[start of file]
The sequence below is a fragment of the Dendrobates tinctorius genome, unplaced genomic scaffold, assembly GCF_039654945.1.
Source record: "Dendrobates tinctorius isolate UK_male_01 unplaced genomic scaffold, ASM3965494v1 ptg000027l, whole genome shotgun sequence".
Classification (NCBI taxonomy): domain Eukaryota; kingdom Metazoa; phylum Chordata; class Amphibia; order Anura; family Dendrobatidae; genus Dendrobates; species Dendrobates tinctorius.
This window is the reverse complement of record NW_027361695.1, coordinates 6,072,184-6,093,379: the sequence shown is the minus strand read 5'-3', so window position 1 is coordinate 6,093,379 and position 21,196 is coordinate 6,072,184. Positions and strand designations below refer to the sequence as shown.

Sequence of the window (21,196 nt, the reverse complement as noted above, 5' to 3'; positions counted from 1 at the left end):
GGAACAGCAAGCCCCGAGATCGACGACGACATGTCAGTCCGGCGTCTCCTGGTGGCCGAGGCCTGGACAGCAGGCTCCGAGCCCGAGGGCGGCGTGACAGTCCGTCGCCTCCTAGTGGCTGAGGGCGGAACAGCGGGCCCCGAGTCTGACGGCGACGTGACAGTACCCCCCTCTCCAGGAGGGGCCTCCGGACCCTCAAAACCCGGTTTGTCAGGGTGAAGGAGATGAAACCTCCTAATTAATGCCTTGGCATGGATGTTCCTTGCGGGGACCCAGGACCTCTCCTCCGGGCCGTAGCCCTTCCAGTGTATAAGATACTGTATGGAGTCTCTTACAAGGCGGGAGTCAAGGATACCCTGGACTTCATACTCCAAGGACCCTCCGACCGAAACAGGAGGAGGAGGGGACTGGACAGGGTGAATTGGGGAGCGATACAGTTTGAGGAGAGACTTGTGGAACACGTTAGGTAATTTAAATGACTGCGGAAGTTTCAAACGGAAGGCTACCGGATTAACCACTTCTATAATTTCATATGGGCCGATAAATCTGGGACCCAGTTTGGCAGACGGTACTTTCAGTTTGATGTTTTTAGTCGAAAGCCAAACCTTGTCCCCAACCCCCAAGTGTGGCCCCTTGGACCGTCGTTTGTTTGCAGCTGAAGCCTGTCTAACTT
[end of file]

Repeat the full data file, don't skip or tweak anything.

The sequence below is a fragment of the Dendrobates tinctorius genome, unplaced genomic scaffold, assembly GCF_039654945.1.
Source record: "Dendrobates tinctorius isolate UK_male_01 unplaced genomic scaffold, ASM3965494v1 ptg000027l, whole genome shotgun sequence".
Classification (NCBI taxonomy): domain Eukaryota; kingdom Metazoa; phylum Chordata; class Amphibia; order Anura; family Dendrobatidae; genus Dendrobates; species Dendrobates tinctorius.
This window is the reverse complement of record NW_027361695.1, coordinates 6,072,184-6,093,379: the sequence shown is the minus strand read 5'-3', so window position 1 is coordinate 6,093,379 and position 21,196 is coordinate 6,072,184. Positions and strand designations below refer to the sequence as shown.

Sequence of the window (21,196 nt, the reverse complement as noted above, 5' to 3'; positions counted from 1 at the left end):
GGAACAGCAAGCCCCGAGATCGACGACGACATGTCAGTCCGGCGTCTCCTGGTGGCCGAGGCCTGGACAGCAGGCTCCGAGCCCGAGGGCGGCGTGACAGTCCGTCGCCTCCTAGTGGCTGAGGGCGGAACAGCGGGCCCCGAGTCTGACGGCGACGTGACAGTACCCCCCTCTCCAGGAGGGGCCTCCGGACCCTCAAAACCCGGTTTGTCAGGGTGAAGGAGATGAAACCTCCTAATTAATGCCTTGGCATGGATGTTCCTTGCGGGGACCCAGGACCTCTCCTCCGGGCCGTAGCCCTTCCAGTGTATAAGATACTGTATGGAGTCTCTTACAAGGCGGGAGTCAAGGATACCCTGGACTTCATACTCCAAGGACCCTCCGACCGAAACAGGAGGAGGAGGGGACTGGACAGGGTGAATTGGGGAGCGATACAGTTTGAGGAGAGACTTGTGGAACACGTTAGGTAATTTAAATGACTGCGGAAGTTTCAAACGGAAGGCTACCGGATTAACCACTTCTATAATTTCATATGGGCCGATAAATCTGGGACCCAGTTTGGCAGACGGTACTTTCAGTTTGATGTTTTTAGTCGAAAGCCAAACCTTGTCCCCAACCCCCAAGTGTGGCCCCTTGGACCGTCGTTTGTTTGCAGCTGAAGCCTGTCTAACTT